You are hereBC Hydro head predicts end to energy self-sufficiency

BC Hydro head predicts end to energy self-sufficiency

By Chad Skelton, Vancouver Sun, August 20, 2011

Significantly reducing reliance on independent power producers would save utility hundreds of millions of dollars

BC Hydro president Dave Cobb has told his staff that he expects Victoria to soon abandon its current energy selfsufficiency policy, a move that would free Hydro from buying hundreds of millions of dollars worth of electricity that it doesn't need from independent power producers.

Cobb made the prediction on a private conference call with Hydro staff on Aug. 12, one day after a government-appointed panel released a report slamming Hydro for its bloated staff and high wages and calling for Hydro to cut its planned rate increases in half. On the call, Cobb argued that the B.C. Liberal government's 2007 energy plan, which requires Hydro to have enough energy on hand by 2016 to be self-sufficient, is enormously costly to the utility.

"If it doesn't change, it would be hundreds of millions of dollars per year that we would be spending of our ratepayers' money with no value in return," said Cobb. "The way the self-sufficiency policy is defined now ... would require us to buy far more long-term power than we need."

However, Cobb told Hydro staff he doesn't expect those restrictions to last, suggesting the government could change how it defines self-sufficiency.

"I think they're going to make a major change there, which will significantly reduce the amount of power we will be buying from independent power producers and anybody else," he said. "Government has to make a change. That's ultimately a policy change that they have to make. We're confident they will make it."

The panel, made up of three senior public servants, highlighted self-sufficiency as a major cause of Hydro's rate increases and Energy and Mines Minister Rich Coleman has said the government will review the policy. However, Coleman has not officially announced any changes.

The Vancouver Sun obtained a recording of Cobb's hour-long call from a Hydro employee. It is legal for any party on a call to record it.

Cobb's tone on the call was less guarded than in a news conference the day before and he frequently acknowledged the anger and frustration Hydro employees were feeling at the report's critical tone.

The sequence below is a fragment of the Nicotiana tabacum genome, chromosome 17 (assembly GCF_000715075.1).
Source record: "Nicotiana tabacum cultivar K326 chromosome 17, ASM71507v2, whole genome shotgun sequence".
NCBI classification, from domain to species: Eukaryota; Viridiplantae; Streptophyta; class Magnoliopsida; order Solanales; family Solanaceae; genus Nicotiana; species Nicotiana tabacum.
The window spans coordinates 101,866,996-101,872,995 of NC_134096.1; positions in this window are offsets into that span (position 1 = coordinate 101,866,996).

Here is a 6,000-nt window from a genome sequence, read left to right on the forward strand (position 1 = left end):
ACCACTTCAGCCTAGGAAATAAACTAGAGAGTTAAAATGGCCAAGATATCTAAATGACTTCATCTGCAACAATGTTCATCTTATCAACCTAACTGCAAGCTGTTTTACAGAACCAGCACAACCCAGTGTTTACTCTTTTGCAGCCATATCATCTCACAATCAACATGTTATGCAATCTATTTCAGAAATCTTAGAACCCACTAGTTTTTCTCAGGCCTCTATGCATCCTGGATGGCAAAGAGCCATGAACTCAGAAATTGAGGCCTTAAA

"I think it's going to be a relatively short story, because the government got the headlines they wanted and the media got some sensational stories."

However, Cobb also urged Hydro employees to do their best to make the utility more efficient, suggesting that if they did so, the government would get off their backs.

"Believe me, I'm having to bite my tongue probably more than anybody," he said. "But we can sit around and pout about it or we can get on with it. ... If we show we can do that, we're going to get a much longer leash from government to do that and we'll be back in control of our own destiny."

While acknowledging changes are needed, Cobb took issue with some of the report's findings, noting the panel, which "have no background in our company or our industry," only had a few months to make sense of "a very complicated company."

As he did at his news conference, Cobb said he didn't think it was necessary to cut the 1,000 positions recommended by the panel, saying 350 was a more reasonable figure.

He also disagreed with the panel's conclusion that Hydro salaries are too high.

"If you read the report, [there are] at least two references to either our 'generous compensation plans' and in one case 'very generous compensation plans,' " he said. "We have a fundamental difference with the panel on who we should be comparing our people against."

Cobb said while the panel compared Hydro to other public-sector employers like universities and hospitals, Hydro believes a fairer comparison is to private-sector utilities like Fortis and Telus.

Cobb said Hydro hoped to make most of its staff reductions through attrition and early retirement, but some layoffs would be required. He said employees should learn their fate by September.

Cobb said Friday some of his stronger comments on the call were meant to help restore the battered morale of Hydro staff.

"Obviously, this was communication with our staff and not for public comment," he said. "All the media's talking about how we have too many employees, they're overpaid and they're inefficient. These people are proud of what they do for BC Hydro. ... And the purpose of the call was to acknowledge that they were taking it personally and that's fine, but we have a job to do."

© Copyright (c) The Vancouver Sun



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